From January, 2020


— “we do know that it’s an important critter. we know that we care about them deeply. what we hope is to educate snowmobilers to stay away from areas where there (are) wolverines. as we lose more and more species, we lose more and more cogs in our ecosystem. It can have a cascading effect.” read : where have all the wolverines gone? apparently not on the endangered species list    


— three-quarters of those surveyed said a species deserves special protections if it had been driven to extinction from any more than 30% of its historic range. some were more accepting of losses. regardless of the explanation, a good answer to the question, “what an endangered species?” is an inescapable synthesis of facts and values. read : what is an endangered species?


— “we have a long way to go and success is far from assured, but kenya continues to play her part at the center of a multi-national collaboration to save this species.  let us hope for news of a successful northern white pregnancy in the not too distant future.” read : northern white rhino embryo could save species from brink of extinction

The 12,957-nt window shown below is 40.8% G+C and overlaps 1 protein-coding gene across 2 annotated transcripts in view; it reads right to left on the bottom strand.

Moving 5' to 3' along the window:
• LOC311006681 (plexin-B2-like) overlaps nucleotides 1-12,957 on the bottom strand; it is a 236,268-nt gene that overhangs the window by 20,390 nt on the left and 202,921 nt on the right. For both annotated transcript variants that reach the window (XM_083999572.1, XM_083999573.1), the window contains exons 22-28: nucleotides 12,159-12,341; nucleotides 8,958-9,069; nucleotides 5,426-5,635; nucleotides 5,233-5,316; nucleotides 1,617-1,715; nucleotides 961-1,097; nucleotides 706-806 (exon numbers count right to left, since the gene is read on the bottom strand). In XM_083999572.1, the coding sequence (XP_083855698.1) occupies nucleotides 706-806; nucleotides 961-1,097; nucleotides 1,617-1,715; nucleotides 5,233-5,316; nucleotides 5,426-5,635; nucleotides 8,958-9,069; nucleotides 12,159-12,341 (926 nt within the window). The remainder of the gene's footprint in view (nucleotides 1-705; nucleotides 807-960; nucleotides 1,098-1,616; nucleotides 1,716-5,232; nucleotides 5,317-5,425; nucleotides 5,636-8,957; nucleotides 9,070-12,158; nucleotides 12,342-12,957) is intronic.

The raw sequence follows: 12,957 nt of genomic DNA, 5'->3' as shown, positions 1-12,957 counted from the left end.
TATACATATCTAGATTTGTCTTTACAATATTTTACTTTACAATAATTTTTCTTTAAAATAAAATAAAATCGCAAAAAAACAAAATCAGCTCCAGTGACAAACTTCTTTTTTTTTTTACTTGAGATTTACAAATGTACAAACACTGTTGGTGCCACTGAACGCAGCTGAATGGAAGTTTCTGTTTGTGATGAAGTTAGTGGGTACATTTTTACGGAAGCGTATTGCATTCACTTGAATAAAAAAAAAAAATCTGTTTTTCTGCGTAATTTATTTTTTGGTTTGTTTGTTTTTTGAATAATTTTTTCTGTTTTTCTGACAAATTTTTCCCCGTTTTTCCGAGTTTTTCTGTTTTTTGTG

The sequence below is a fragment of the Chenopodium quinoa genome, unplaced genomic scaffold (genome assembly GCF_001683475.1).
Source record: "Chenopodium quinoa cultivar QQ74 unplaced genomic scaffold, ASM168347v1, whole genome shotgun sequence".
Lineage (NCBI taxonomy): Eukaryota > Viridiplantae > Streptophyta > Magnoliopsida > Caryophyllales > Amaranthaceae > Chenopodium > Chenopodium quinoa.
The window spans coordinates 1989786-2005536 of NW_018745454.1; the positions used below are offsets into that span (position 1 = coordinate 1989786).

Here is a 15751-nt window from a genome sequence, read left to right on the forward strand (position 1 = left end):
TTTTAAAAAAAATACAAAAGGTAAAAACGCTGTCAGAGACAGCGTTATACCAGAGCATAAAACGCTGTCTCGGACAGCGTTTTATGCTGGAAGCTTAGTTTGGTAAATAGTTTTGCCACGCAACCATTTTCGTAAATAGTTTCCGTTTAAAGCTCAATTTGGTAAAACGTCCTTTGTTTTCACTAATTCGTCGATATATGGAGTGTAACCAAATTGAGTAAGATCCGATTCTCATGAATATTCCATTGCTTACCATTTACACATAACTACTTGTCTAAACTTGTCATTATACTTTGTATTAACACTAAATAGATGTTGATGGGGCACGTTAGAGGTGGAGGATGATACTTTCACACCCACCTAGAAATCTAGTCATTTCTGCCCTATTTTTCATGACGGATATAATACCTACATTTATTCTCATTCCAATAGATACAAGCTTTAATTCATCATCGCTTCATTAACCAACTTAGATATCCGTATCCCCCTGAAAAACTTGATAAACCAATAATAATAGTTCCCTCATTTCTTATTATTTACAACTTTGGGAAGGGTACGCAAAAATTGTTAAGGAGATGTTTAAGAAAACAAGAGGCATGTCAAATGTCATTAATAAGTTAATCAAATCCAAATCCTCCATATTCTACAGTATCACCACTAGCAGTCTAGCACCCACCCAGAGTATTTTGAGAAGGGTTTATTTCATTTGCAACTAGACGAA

— as strawberry guava spreads, fish & wildlife officials said, it forms “impenetrable groves of close standing trees” which makes it nearly impossible for the hawk to hunt its prey because there’s not enough room to spread its wings. read : how the endangered hawaiian hawk became a political pawn


— investors are buying endangered species not to use and own, but in anticipation that their prices will rise. this shift explains why international trade restrictions often do not protect endangered species. read : restricting trade in endangered species can backfire, triggering market booms


— “some animals may have been lucky enough to find refuge and survive,” says euan ritchie, an ecologist at deakin university in melbourne. “it might not always be the case that animals have been completely wiped out in these habitats, however given the scale and severity of these fires [in australia], there’s no question that, even common species and not just threatened species, will have been affected quite dramatically.” read : australian fires have incinerated habitats 


— fire had taken away the invertebrate bugs the animals feed on, and that food source would not return until there was significant rain. “There are a whole lot of things that are ecologically off the scale,” he said. read : ‘silent death’: australia’s bushfires push countless species to extinction


— because what happens to them … will eventually happen to us. read : joel sartore on saving endangered species – and ourselves